Development needs to be holistic and should carry a long-term vision, which is the target I set out for my council and myself. It initially wasn’t easy but my village now recognizes, accepts and respects that vision and our form of functioning.
As a woman, specifically, it is a lot easier to be inclusive and it is perhaps for this reason that apart from women even the youth and children very easily share their challenges, concerns and dreams with me.
In the future, do you have any plans as to what you could do with the experience gained as a Sarpanch?
Chhavi Rajawat: I hope to be able to steer some policy changes for the grassroots. A bottom-up approach is what we need, ensuring that the villagers are made the key stakeholders for the government schemes or any form of development to have a real impact. I am glad that the State Government has recently chosen me as a resource person for capacity building. I would like to participate more actively in the process and assist as many Sarpanchs as I can.
Do you have any thoughts on the steps that should be taken by political parties to promote women’s participation in governance and politics at the grassroots level?
Chhavi: Reservation is certainly necessary for women’s participation in politics in India. The fact that it has taken so long for that to happen proves its importance. However, for women to take active leadership roles, training and initial handholding is necessary especially to combat hindrances such as ‘stays’ levied by the likes of the Sub Divisional Officer/ Revenue Appellate Authority/ the local courts, etc.
Education sure helps and I wish our leadership would take that seriously: at the grassroots, if men play the proxy role it is understandable because they feel the need to protect their respective women – many being illiterate and documentation being critical. You sign one wrong document and you don’t know what case will be lined up against you. There are many who take advantage of the ignorance of the elected representatives, beginning with the Panchayat secretaries and Patwaris.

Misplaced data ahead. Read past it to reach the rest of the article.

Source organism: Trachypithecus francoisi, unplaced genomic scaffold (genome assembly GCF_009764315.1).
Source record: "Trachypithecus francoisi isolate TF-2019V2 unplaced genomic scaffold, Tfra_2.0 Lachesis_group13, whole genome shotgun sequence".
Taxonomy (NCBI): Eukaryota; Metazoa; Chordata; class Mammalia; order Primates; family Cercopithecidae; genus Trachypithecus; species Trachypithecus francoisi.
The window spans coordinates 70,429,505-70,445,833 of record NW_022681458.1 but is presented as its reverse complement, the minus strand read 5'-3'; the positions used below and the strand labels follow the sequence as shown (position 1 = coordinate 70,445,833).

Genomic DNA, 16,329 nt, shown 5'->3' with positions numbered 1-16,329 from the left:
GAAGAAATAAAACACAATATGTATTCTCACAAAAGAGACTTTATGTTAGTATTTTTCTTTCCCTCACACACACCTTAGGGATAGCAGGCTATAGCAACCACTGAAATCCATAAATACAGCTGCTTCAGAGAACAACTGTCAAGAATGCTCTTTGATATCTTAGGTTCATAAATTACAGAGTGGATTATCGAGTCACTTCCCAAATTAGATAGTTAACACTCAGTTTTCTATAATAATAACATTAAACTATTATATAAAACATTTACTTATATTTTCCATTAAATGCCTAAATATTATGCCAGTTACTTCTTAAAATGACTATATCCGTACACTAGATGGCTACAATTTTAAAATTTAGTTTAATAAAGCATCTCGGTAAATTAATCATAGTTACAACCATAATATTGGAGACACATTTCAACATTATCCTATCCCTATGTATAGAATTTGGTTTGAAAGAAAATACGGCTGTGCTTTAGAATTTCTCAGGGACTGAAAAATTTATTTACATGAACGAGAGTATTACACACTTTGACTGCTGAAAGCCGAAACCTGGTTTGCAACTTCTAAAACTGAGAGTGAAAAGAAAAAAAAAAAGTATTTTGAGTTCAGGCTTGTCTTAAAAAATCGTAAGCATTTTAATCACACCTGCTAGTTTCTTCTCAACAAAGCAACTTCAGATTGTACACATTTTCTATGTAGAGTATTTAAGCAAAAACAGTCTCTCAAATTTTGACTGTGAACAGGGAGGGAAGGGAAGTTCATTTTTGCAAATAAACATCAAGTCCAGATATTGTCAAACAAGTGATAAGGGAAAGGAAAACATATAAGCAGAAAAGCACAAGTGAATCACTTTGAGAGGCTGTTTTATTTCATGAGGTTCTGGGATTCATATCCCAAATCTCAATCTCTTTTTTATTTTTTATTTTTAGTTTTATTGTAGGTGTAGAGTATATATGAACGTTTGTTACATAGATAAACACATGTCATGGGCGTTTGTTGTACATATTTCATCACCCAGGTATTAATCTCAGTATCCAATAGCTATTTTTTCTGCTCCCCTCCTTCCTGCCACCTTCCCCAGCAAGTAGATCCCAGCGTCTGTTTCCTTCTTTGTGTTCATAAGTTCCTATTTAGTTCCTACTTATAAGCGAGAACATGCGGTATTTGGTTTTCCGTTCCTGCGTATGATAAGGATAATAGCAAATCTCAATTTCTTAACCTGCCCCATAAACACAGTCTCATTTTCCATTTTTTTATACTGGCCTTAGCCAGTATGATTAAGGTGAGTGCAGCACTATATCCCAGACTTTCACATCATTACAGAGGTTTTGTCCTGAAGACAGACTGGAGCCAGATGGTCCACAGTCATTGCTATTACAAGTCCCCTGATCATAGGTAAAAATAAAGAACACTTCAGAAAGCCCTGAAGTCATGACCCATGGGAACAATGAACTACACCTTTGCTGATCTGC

Are parties serious about it? I don’t know. Announcing something and having the mindset to drive change, I feel, are two very different things. One has to ‘feel for the cause’ to translate it into anything meaningful and that can only happen if the entire chain adheres to it.
The perceptions and attitudes our society has towards our women in itself answers the question. At large, I think political leadership is still lacking as far as promoting women’s rights are concerned.
Are we ready yet? The perceptions and attitudes our society has towards our women in itself answers the question. At large, I think political leadership is still lacking as far as promoting women’s rights are concerned.
What are your suggestions for women who want to make it big in life but find it difficult owing to patriarchal pressures and social norms?
Chhavi Rajawat: What one thinks of the glass ceiling, its thickness and its very existence lies in the hands of the individual. One’s self-confidence and faith can help one cross that bar. In addition, staying focused is important. Many often lose focus by worrying about the end result. Continuing to walk one’s path and, purposefully doing one’s thing pays off.
At the end of the day one’s work has the potential to speak for itself and, once people recognize that, they will tilt towards the individual paving that path. One just needs to have the patience and the perseverance.
Pic credit: Chhavi Rajawat
A Development Communication & Social Work professional working in the field of gender, health and technology for grassroots. A Doctorate in participatory communication for development. A Feminist to a Human Right Activist, stressing on convergence & read more...
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Tripti Dimri had completely won everyone over with her performance in Bulbbul. so there is a great deal riding on her new Netflix film Qala.